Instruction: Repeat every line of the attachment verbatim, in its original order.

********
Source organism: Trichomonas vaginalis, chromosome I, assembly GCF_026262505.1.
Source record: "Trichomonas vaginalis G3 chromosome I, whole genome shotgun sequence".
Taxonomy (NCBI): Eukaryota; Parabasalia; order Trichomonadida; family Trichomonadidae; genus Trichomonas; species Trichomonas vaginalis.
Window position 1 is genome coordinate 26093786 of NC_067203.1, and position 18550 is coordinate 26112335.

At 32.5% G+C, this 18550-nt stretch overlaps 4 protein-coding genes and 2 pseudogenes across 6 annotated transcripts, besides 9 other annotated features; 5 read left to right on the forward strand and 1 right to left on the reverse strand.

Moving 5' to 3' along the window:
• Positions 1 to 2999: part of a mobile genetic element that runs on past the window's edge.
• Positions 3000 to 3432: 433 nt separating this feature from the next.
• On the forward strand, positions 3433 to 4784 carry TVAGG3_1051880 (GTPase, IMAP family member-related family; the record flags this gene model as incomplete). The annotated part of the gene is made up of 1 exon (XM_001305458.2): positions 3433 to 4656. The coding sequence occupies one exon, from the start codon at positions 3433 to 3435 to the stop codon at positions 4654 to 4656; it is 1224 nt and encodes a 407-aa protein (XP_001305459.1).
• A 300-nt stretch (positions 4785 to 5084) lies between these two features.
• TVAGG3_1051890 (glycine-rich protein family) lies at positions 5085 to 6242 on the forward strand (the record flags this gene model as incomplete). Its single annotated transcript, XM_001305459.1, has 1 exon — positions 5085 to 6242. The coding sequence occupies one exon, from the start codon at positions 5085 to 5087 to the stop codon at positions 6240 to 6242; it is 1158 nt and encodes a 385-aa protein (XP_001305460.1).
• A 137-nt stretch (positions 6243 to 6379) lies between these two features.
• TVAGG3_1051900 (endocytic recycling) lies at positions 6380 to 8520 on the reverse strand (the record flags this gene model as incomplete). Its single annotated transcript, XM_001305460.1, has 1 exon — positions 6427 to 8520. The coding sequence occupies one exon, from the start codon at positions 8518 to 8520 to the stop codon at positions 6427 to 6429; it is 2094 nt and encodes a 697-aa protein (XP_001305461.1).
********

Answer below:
Source organism: Trichomonas vaginalis, chromosome I, assembly GCF_026262505.1.
Source record: "Trichomonas vaginalis G3 chromosome I, whole genome shotgun sequence".
Taxonomy (NCBI): Eukaryota; Parabasalia; order Trichomonadida; family Trichomonadidae; genus Trichomonas; species Trichomonas vaginalis.
Window position 1 is genome coordinate 26093786 of NC_067203.1, and position 18550 is coordinate 26112335.

At 32.5% G+C, this 18550-nt stretch overlaps 4 protein-coding genes and 2 pseudogenes across 6 annotated transcripts, besides 9 other annotated features; 5 read left to right on the forward strand and 1 right to left on the reverse strand.

Moving 5' to 3' along the window:
• Positions 1 to 2999: part of a mobile genetic element that runs on past the window's edge.
• Positions 3000 to 3432: 433 nt separating this feature from the next.
• On the forward strand, positions 3433 to 4784 carry TVAGG3_1051880 (GTPase, IMAP family member-related family; the record flags this gene model as incomplete). The annotated part of the gene is made up of 1 exon (XM_001305458.2): positions 3433 to 4656. The coding sequence occupies one exon, from the start codon at positions 3433 to 3435 to the stop codon at positions 4654 to 4656; it is 1224 nt and encodes a 407-aa protein (XP_001305459.1).
• A 300-nt stretch (positions 4785 to 5084) lies between these two features.
• TVAGG3_1051890 (glycine-rich protein family) lies at positions 5085 to 6242 on the forward strand (the record flags this gene model as incomplete). Its single annotated transcript, XM_001305459.1, has 1 exon — positions 5085 to 6242. The coding sequence occupies one exon, from the start codon at positions 5085 to 5087 to the stop codon at positions 6240 to 6242; it is 1158 nt and encodes a 385-aa protein (XP_001305460.1).
• A 137-nt stretch (positions 6243 to 6379) lies between these two features.
• TVAGG3_1051900 (endocytic recycling) lies at positions 6380 to 8520 on the reverse strand (the record flags this gene model as incomplete). Its single annotated transcript, XM_001305460.1, has 1 exon — positions 6427 to 8520. The coding sequence occupies one exon, from the start codon at positions 8518 to 8520 to the stop codon at positions 6427 to 6429; it is 2094 nt and encodes a 697-aa protein (XP_001305461.1).